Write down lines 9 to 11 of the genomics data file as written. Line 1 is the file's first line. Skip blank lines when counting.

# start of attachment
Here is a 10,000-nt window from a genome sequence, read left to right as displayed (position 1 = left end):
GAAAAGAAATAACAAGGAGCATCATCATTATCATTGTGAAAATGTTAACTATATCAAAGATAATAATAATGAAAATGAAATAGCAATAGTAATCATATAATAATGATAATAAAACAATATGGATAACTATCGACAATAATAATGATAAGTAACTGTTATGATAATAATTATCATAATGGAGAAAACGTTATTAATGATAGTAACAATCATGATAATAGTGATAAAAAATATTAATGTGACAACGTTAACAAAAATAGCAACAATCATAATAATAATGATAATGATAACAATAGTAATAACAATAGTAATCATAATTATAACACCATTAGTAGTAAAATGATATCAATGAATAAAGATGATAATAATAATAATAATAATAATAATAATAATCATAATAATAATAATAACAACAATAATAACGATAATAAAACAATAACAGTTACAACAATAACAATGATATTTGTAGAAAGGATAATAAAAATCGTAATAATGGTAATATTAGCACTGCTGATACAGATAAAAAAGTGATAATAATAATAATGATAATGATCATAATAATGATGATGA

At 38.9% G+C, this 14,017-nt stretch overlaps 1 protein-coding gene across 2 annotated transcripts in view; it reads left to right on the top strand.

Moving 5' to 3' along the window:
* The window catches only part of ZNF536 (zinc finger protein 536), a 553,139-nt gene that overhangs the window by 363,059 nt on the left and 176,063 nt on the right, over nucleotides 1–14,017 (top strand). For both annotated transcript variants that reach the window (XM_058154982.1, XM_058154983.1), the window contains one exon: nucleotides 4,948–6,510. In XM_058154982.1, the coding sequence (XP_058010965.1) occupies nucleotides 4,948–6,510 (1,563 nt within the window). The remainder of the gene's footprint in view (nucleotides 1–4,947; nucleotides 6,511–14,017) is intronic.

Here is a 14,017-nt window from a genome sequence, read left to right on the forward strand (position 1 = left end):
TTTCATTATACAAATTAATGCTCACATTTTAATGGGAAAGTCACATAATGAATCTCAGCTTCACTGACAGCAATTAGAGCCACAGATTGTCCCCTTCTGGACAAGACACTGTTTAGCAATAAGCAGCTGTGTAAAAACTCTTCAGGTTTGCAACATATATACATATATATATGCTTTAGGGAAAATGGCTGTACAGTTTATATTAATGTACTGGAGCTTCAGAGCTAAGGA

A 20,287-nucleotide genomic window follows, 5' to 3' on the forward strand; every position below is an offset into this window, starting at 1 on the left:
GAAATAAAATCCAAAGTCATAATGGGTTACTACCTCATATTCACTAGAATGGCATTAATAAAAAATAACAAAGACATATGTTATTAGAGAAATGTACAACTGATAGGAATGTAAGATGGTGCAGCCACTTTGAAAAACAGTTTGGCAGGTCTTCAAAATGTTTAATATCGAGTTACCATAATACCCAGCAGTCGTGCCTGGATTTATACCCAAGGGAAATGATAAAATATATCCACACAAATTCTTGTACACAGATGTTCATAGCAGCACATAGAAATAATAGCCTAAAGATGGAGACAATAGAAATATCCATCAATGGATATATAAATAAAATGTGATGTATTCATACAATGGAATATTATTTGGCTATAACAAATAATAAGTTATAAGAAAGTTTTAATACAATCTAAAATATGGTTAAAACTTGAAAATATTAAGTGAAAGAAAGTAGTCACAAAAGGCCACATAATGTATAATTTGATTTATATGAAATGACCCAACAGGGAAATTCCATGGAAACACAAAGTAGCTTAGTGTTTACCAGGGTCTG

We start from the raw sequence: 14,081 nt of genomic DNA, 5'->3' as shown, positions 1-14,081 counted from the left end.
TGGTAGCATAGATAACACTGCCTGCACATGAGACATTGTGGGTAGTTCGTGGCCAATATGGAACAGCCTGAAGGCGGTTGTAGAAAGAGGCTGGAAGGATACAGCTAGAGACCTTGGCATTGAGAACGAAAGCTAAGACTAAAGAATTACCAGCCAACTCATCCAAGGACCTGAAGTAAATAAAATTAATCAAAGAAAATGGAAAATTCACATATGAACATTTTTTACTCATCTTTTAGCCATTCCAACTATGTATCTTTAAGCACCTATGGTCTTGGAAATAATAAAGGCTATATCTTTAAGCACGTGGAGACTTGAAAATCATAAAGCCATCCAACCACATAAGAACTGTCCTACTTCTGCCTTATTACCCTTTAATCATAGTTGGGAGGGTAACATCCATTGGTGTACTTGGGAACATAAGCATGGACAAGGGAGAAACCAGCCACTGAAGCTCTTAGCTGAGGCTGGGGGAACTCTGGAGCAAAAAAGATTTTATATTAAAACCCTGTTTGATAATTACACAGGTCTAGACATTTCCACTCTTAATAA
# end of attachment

GAAATAAAATCCAAAGTCATAATGGGTTACTACCTCATATTCACTAGAATGGCATTAATAAAAAATAACAAAGACATATGTTATTAGAGAAATGTACAACTGATAGGAATGTAAGATGGTGCAGCCACTTTGAAAAACAGTTTGGCAGGTCTTCAAAATGTTTAATATCGAGTTACCATAATACCCAGCAGTCGTGCCTGGATTTATACCCAAGGGAAATGATAAAATATATCCACACAAATTCTTGTACACAGATGTTCATAGCAGCACATAGAAATAATAGCCTAAAGATGGAGACAATAGAAATATCCATCAATGGATATATAAATAAAATGTGATGTATTCATACAATGGAATATTATTTGGCTATAACAAATAATAAGTTATAAGAAAGTTTTAATACAATCTAAAATATGGTTAAAACTTGAAAATATTAAGTGAAAGAAAGTAGTCACAAAAGGCCACATAATGTATAATTTGATTTATATGAAATGACCCAACAGGGAAATTCCATGGAAACACAAAGTAGCTTAGTGTTTACCAGGGTCTG

We start from the raw sequence: 14,081 nt of genomic DNA, 5'->3' as shown, positions 1-14,081 counted from the left end.
TGGTAGCATAGATAACACTGCCTGCACATGAGACATTGTGGGTAGTTCGTGGCCAATATGGAACAGCCTGAAGGCGGTTGTAGAAAGAGGCTGGAAGGATACAGCTAGAGACCTTGGCATTGAGAACGAAAGCTAAGACTAAAGAATTACCAGCCAACTCATCCAAGGACCTGAAGTAAATAAAATTAATCAAAGAAAATGGAAAATTCACATATGAACATTTTTTACTCATCTTTTAGCCATTCCAACTATGTATCTTTAAGCACCTATGGTCTTGGAAATAATAAAGGCTATATCTTTAAGCACGTGGAGACTTGAAAATCATAAAGCCATCCAACCACATAAGAACTGTCCTACTTCTGCCTTATTACCCTTTAATCATAGTTGGGAGGGTAACATCCATTGGTGTACTTGGGAACATAAGCATGGACAAGGGAGAAACCAGCCACTGAAGCTCTTAGCTGAGGCTGGGGGAACTCTGGAGCAAAAAAGATTTTATATTAAAACCCTGTTTGATAATTACACAGGTCTAGACATTTCCACTCTTAATAA